The star of the show is Gyoza. That’s the little pug that 343 brought into the studio to sniff and scruff and make all kinds of guttural noises. We can only imagine what these noises will be turned into in Halo Infinite. “Meet our favorite pug, Gyoza,” reads a post from 343 on Instagram. The best friend of our studio’s Technical Art Director, his grunts, breaths, and excitement are sure to make for some… interesting sounds in Halo Infinite.”

The videos, which originally date back to August and were reposted on YouTube by AI, also show the team firing all kinds of weapons, including high-power automatic rifles and shotguns. Additionally, we get a peek at some of the stranger sounds made with various torches, buckets, and baking pans.

The Halo Infinite audio team also fired rockets and drove vehicles around test tracks to capture additional audio for the game.

Halo Infinite releases in Holiday 2020 as a launch title for Microsoft’s next-generation console, Scarlett. The game will also be playable on Xbox One.

A beta for Halo Infinite will be held prior to launch through a “flighting” program. In other news, 343 described Halo Infinite’s microtransactions as a “AAA player investment experience,” while Halo Infinite’s creative director left 343 in August.


Cube World Wasn’t Worth The Wait

In asking me to write about this game, released on Steam today after six years in the wilderness, Stephen said that I’d been very excited about Cube World back in 2012. And I had been! Back in 2012. A lot has changed since.


Cube World’s time out of the public eye has resulted in a final release that is notably different from its popular alpha, especially when it comes to levelling (which is gone), region-locked equipment (you can’t take stuff from one biome to another) and the hang glider (which now sucks).

One of the reasons I was so into it (at least on paper) back in 2012 was that it sounded (and looked, obviously, given its similar art style) like a gamier version of Minecraft. I get that Mojang’s classic has its millions of fans, but its open-ended nature never really appealed to me. I thought Cube World’s tighter focus and RPG elements would take the stuff I did like about Minecraft—its procedurally-generated worlds and a feeling of real boundlessness—and reign them into something more structured.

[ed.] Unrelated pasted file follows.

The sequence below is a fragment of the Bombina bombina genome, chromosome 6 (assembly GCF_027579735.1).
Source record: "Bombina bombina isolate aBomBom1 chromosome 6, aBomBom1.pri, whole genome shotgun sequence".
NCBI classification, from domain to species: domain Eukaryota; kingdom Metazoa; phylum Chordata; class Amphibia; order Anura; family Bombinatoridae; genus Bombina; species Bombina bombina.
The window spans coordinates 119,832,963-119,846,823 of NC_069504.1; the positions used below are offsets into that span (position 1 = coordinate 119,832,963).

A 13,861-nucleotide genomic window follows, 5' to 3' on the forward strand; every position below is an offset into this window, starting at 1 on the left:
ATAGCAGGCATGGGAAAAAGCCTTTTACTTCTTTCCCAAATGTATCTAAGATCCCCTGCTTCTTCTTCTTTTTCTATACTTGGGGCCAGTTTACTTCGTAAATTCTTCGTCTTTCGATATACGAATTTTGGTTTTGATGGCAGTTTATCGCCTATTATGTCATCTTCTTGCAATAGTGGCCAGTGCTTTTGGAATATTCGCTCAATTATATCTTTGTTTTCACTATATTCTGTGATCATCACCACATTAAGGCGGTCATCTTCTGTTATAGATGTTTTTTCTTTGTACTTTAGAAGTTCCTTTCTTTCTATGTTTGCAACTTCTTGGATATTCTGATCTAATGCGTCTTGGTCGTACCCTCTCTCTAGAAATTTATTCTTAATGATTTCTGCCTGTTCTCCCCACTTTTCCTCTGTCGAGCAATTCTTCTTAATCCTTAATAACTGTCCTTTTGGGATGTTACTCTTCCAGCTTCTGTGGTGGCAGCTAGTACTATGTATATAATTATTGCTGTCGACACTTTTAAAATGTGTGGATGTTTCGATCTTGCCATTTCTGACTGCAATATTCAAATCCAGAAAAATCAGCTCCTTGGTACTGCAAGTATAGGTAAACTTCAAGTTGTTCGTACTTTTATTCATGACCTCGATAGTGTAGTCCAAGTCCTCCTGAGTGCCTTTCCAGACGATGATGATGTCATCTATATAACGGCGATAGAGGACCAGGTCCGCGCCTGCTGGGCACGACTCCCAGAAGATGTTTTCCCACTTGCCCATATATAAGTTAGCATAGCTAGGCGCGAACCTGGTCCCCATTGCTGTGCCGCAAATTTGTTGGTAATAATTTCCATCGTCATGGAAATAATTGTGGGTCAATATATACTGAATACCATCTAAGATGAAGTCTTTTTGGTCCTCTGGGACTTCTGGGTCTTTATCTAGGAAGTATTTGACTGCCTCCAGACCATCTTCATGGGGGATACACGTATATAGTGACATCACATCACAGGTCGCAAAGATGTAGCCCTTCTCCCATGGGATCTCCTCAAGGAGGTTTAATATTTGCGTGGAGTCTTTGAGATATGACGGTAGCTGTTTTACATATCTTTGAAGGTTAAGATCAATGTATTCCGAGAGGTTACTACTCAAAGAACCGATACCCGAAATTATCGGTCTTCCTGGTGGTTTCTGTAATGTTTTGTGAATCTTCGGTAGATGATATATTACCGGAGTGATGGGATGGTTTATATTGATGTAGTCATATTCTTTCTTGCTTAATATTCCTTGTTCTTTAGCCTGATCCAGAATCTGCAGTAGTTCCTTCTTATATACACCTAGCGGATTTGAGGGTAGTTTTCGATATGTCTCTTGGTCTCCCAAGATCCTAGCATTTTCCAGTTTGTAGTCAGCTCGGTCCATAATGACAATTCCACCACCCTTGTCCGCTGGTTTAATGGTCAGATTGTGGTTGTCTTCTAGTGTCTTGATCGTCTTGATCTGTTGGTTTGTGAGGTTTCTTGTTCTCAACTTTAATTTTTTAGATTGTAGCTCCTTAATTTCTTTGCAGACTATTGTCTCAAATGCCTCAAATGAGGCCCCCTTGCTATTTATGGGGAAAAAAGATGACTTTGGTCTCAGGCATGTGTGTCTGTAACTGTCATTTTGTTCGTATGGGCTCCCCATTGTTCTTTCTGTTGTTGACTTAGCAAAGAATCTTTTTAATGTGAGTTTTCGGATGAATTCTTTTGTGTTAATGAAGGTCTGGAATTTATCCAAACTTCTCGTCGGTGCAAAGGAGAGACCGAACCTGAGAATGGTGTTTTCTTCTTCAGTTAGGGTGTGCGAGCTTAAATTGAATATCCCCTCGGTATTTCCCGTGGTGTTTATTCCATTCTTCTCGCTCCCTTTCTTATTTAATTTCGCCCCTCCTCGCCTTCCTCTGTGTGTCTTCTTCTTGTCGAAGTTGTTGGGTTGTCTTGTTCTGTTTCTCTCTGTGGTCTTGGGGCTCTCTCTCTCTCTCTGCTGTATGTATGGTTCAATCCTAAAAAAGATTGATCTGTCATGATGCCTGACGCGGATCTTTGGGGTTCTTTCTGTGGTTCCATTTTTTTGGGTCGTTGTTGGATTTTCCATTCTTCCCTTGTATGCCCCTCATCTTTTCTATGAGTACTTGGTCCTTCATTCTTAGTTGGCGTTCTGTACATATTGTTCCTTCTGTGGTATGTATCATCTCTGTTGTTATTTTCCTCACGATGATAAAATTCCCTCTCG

Cube World does this, but only in the most serviceable way possible. The outline of an action RPG is there, and traces of MMORPGs alongside it, but none of it is any fun. Combat is incredibly basic, while questing is a chore since I had no investment in this paper-thin world or the characters around me.

It’s also badly in need of a tutorial, since your first hours with the game are also the worst, as you wander around the woods being killed by everything you come across, get little in return, then have no idea what to do with the stuff you do get.


On the bright side, you can be a frog, and you can pet cats.

About the only thing I did enjoy about my time with Cube World was exploring. It’s a very pretty world, if you’re into the blocky voxel art style thing, and its undulating terrain and enormous caves were nice just to zone out and stroll across.


It’s a shame that Cube World’s launch has ended up like this, with fans dismayed (the game’s Reddit and Steam reviews are not being kind) at the amount of stuff removed or changed from what had already been such a fun experience. For a game to spend so long in the dark and then finally get released could have been one of the feel-good stories of the year! Instead we’ve got a game that is somehow worse than its alpha, missing loads of what were originally its best features, and what’s left just isn’t very good.


PlayStation Worldwide Studios boss Shawn Layden is ‘departing’

PlayStation worldwide studios head Shawn Layden is “departing,” according to a company tweet.

The tweet reads: “It is with great emotion that we announce that Worldwide Studios Chairman Shawn Layden will be departing SIE. His visionary leadership will be greatly missed. We wish him success in future endeavors and are deeply grateful for his years of service. Thanks for everything, Shawn!”